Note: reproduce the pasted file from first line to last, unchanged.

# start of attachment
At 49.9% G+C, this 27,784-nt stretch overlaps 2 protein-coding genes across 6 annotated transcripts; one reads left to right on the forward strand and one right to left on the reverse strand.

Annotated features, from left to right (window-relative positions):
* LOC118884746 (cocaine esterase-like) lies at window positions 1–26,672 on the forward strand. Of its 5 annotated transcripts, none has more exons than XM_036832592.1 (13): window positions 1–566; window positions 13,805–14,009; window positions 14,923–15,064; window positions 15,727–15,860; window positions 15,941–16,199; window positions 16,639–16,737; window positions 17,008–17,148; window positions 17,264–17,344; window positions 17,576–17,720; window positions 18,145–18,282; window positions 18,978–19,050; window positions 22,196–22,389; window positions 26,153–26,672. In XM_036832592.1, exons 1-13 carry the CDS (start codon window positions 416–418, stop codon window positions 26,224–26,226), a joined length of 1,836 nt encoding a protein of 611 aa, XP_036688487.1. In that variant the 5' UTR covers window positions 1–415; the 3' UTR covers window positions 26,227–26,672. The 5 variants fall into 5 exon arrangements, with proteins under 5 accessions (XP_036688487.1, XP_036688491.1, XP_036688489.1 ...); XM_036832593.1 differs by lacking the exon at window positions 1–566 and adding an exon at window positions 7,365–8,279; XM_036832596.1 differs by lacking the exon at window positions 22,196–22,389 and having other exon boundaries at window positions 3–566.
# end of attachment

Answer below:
At 49.9% G+C, this 27,784-nt stretch overlaps 2 protein-coding genes across 6 annotated transcripts; one reads left to right on the forward strand and one right to left on the reverse strand.

Annotated features, from left to right (window-relative positions):
* LOC118884746 (cocaine esterase-like) lies at window positions 1–26,672 on the forward strand. Of its 5 annotated transcripts, none has more exons than XM_036832592.1 (13): window positions 1–566; window positions 13,805–14,009; window positions 14,923–15,064; window positions 15,727–15,860; window positions 15,941–16,199; window positions 16,639–16,737; window positions 17,008–17,148; window positions 17,264–17,344; window positions 17,576–17,720; window positions 18,145–18,282; window positions 18,978–19,050; window positions 22,196–22,389; window positions 26,153–26,672. In XM_036832592.1, exons 1-13 carry the CDS (start codon window positions 416–418, stop codon window positions 26,224–26,226), a joined length of 1,836 nt encoding a protein of 611 aa, XP_036688487.1. In that variant the 5' UTR covers window positions 1–415; the 3' UTR covers window positions 26,227–26,672. The 5 variants fall into 5 exon arrangements, with proteins under 5 accessions (XP_036688487.1, XP_036688491.1, XP_036688489.1 ...); XM_036832593.1 differs by lacking the exon at window positions 1–566 and adding an exon at window positions 7,365–8,279; XM_036832596.1 differs by lacking the exon at window positions 22,196–22,389 and having other exon boundaries at window positions 3–566.